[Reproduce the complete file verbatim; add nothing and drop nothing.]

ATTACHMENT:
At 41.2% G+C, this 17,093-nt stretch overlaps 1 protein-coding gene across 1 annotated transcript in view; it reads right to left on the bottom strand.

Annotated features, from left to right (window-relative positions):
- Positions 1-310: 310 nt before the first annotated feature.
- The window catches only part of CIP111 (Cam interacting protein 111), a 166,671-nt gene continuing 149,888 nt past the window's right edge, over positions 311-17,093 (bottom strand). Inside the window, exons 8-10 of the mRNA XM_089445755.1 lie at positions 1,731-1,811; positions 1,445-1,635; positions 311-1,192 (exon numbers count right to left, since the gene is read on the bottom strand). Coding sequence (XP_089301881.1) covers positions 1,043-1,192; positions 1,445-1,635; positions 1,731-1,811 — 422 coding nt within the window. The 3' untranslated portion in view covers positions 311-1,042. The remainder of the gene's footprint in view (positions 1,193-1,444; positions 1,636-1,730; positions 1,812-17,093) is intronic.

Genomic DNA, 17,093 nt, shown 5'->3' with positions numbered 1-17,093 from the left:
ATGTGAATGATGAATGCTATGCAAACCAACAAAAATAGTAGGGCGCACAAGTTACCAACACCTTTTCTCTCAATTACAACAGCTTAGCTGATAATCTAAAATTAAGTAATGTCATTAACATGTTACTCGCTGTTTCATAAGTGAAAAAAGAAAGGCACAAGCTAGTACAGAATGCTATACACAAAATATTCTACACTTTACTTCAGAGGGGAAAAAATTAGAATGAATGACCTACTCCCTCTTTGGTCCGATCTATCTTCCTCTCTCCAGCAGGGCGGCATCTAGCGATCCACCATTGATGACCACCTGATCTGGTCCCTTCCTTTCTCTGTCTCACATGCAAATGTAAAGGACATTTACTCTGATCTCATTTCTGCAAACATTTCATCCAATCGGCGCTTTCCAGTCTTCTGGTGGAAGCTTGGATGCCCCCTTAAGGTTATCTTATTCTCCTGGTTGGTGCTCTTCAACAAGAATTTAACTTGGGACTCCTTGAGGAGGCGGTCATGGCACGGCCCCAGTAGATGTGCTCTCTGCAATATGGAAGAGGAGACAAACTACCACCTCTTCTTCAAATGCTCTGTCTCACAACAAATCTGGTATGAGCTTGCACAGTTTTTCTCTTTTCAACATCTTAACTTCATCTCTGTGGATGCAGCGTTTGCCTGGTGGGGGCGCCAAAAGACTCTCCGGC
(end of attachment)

At 41.2% G+C, this 17,093-nt stretch overlaps 1 protein-coding gene across 1 annotated transcript in view; it reads right to left on the bottom strand.

Annotated features, from left to right (window-relative positions):
- Positions 1-310: 310 nt before the first annotated feature.
- The window catches only part of CIP111 (Cam interacting protein 111), a 166,671-nt gene continuing 149,888 nt past the window's right edge, over positions 311-17,093 (bottom strand). Inside the window, exons 8-10 of the mRNA XM_089445755.1 lie at positions 1,731-1,811; positions 1,445-1,635; positions 311-1,192 (exon numbers count right to left, since the gene is read on the bottom strand). Coding sequence (XP_089301881.1) covers positions 1,043-1,192; positions 1,445-1,635; positions 1,731-1,811 — 422 coding nt within the window. The 3' untranslated portion in view covers positions 311-1,042. The remainder of the gene's footprint in view (positions 1,193-1,444; positions 1,636-1,730; positions 1,812-17,093) is intronic.

Genomic DNA, 17,093 nt, shown 5'->3' with positions numbered 1-17,093 from the left:
ATGTGAATGATGAATGCTATGCAAACCAACAAAAATAGTAGGGCGCACAAGTTACCAACACCTTTTCTCTCAATTACAACAGCTTAGCTGATAATCTAAAATTAAGTAATGTCATTAACATGTTACTCGCTGTTTCATAAGTGAAAAAAGAAAGGCACAAGCTAGTACAGAATGCTATACACAAAATATTCTACACTTTACTTCAGAGGGGAAAAAATTAGAATGAATGACCTACTCCCTCTTTGGTCCGATCTATCTTCCTCTCTCCAGCAGGGCGGCATCTAGCGATCCACCATTGATGACCACCTGATCTGGTCCCTTCCTTTCTCTGTCTCACATGCAAATGTAAAGGACATTTACTCTGATCTCATTTCTGCAAACATTTCATCCAATCGGCGCTTTCCAGTCTTCTGGTGGAAGCTTGGATGCCCCCTTAAGGTTATCTTATTCTCCTGGTTGGTGCTCTTCAACAAGAATTTAACTTGGGACTCCTTGAGGAGGCGGTCATGGCACGGCCCCAGTAGATGTGCTCTCTGCAATATGGAAGAGGAGACAAACTACCACCTCTTCTTCAAATGCTCTGTCTCACAACAAATCTGGTATGAGCTTGCACAGTTTTTCTCTTTTCAACATCTTAACTTCATCTCTGTGGATGCAGCGTTTGCCTGGTGGGGGCGCCAAAAGACTCTCCGGC